Hybrid Power UAS
Hybrid power drones and UAS (unmanned aerial systems) use multiple distinct energy sources to power their flight. Hybrid power systems are usually used to augment the capabilities of electric batteries, which are heavy and bulky and provide a significantly lower energy density than other energy sources such as gasoline and combustible fuels. Drones powered solely by batteries can therefore be limited in endurance and range, as well as payload capacity.
Hybrid drone platforms may include fixed-wing UAVs, multirotor hybrid electric drones and unmanned helicopters. They will commonly utilize a power system that incorporates an internal combustion or gas turbine engine as well as a battery. Rather than being used to directly drive the UAV, the engine is configured as a generator and used to produce electricity that can be used to power the drone’s motors and propellers as well as other systems, and keep the drone’s batteries charged during flight.
Gas Electric Drones
Gas-electric hybrid drones may be able to stay aloft for hours without landing, compared to the typical flight time of less than an hour for fully battery-powered drones. They can also be redeployed in much less time, as refueling with gasoline or other liquid fuels is a significantly quicker process than recharging a battery.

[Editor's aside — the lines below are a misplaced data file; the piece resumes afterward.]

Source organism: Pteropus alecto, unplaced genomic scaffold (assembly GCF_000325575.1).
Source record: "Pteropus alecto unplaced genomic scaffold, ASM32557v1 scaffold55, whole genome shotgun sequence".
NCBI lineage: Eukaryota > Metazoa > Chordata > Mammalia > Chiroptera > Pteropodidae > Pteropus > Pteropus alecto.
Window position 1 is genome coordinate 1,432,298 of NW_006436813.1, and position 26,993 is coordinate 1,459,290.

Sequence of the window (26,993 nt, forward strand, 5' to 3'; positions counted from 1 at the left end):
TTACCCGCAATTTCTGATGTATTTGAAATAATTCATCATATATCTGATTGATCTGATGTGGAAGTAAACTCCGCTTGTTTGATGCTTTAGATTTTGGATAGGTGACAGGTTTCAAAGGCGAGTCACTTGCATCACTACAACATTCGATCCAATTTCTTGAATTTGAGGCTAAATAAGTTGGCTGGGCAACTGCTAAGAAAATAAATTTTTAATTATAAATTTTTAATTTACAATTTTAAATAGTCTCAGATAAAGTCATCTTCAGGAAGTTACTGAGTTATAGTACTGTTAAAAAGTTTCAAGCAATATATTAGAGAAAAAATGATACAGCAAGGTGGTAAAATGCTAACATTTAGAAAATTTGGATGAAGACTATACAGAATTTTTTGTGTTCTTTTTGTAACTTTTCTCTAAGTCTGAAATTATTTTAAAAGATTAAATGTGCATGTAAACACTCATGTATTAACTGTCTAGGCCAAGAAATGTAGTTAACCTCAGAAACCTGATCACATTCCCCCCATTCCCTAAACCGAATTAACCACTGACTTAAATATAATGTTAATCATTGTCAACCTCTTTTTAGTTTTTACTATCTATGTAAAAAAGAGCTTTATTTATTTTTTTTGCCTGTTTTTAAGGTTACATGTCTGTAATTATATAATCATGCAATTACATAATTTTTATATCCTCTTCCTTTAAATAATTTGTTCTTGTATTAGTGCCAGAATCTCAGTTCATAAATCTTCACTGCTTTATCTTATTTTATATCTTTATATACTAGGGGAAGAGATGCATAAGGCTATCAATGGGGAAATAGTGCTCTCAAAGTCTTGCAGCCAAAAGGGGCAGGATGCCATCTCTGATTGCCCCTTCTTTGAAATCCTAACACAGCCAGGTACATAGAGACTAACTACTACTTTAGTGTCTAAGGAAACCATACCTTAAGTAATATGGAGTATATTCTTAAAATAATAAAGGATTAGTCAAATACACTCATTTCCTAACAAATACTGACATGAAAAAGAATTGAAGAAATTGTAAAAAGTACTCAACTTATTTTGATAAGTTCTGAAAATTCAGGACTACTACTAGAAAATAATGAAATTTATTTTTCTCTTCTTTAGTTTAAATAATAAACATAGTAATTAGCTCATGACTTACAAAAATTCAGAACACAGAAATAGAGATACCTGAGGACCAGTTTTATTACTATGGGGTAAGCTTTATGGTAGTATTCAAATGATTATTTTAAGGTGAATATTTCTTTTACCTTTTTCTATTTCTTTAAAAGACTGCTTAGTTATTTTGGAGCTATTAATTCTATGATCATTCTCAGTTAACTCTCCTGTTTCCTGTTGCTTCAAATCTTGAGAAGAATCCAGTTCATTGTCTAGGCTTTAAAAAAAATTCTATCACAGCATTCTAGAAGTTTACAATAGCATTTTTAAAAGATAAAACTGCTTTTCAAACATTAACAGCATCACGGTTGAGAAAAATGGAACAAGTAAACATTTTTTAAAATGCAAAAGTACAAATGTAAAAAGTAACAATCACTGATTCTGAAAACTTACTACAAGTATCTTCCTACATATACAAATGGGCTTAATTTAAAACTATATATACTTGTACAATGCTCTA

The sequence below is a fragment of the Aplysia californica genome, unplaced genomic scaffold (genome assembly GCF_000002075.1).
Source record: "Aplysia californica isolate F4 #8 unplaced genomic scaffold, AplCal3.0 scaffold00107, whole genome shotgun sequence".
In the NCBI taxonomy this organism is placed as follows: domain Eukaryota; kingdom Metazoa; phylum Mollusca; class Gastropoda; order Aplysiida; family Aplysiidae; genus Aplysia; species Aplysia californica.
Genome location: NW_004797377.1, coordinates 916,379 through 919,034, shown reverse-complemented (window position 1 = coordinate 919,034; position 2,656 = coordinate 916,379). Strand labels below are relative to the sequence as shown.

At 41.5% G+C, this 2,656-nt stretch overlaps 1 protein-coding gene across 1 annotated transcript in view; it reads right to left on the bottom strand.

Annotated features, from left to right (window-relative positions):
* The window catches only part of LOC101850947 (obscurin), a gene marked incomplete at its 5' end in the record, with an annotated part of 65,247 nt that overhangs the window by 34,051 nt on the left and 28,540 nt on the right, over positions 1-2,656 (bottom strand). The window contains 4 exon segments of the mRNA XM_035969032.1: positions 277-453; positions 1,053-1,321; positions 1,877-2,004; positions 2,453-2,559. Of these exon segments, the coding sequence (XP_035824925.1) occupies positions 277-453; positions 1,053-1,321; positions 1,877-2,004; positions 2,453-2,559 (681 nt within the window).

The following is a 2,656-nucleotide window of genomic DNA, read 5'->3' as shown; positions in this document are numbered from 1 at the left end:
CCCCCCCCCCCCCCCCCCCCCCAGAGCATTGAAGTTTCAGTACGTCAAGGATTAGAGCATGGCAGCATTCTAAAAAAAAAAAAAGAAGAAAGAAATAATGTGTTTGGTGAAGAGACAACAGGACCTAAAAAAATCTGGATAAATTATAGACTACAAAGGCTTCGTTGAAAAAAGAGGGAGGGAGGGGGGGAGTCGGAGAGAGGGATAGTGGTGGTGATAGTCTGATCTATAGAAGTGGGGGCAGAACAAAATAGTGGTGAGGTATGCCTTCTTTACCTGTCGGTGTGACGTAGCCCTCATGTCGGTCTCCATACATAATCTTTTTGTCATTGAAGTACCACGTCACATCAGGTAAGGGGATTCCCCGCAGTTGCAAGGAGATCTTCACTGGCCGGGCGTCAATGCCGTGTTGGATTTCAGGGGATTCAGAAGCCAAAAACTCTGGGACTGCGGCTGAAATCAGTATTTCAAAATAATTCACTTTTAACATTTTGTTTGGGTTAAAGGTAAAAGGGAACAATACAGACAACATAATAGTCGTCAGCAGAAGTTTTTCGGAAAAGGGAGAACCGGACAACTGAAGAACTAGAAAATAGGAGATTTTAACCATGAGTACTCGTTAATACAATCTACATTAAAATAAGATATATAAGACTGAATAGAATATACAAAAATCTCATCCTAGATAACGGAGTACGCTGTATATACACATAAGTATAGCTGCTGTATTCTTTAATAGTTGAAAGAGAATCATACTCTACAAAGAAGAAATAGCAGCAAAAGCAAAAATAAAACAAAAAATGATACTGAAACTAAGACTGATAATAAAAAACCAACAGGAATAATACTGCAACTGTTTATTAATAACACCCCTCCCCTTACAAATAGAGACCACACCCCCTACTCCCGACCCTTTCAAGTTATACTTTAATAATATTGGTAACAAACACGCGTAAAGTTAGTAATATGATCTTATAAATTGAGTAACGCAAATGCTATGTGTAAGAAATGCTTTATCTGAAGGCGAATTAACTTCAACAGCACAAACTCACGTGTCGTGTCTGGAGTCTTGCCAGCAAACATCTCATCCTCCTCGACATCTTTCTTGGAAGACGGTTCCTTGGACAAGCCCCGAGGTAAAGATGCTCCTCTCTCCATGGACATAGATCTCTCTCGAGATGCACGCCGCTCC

Hybrid UAS can carry a variety of payloads that make them suitable for a wide range of long-endurance and heavy-lift applications, such as mapping and surveying, military ISR (intelligence, surveillance and reconnaissance), cargo delivery and precision agriculture. The additional payload capacity may also be used to carry an extra fuel tank, increasing their endurance and range further.
Hybrid drone power systems may also pair an electric battery with other energy sources, such as hydrogen fuel cells or solar panels.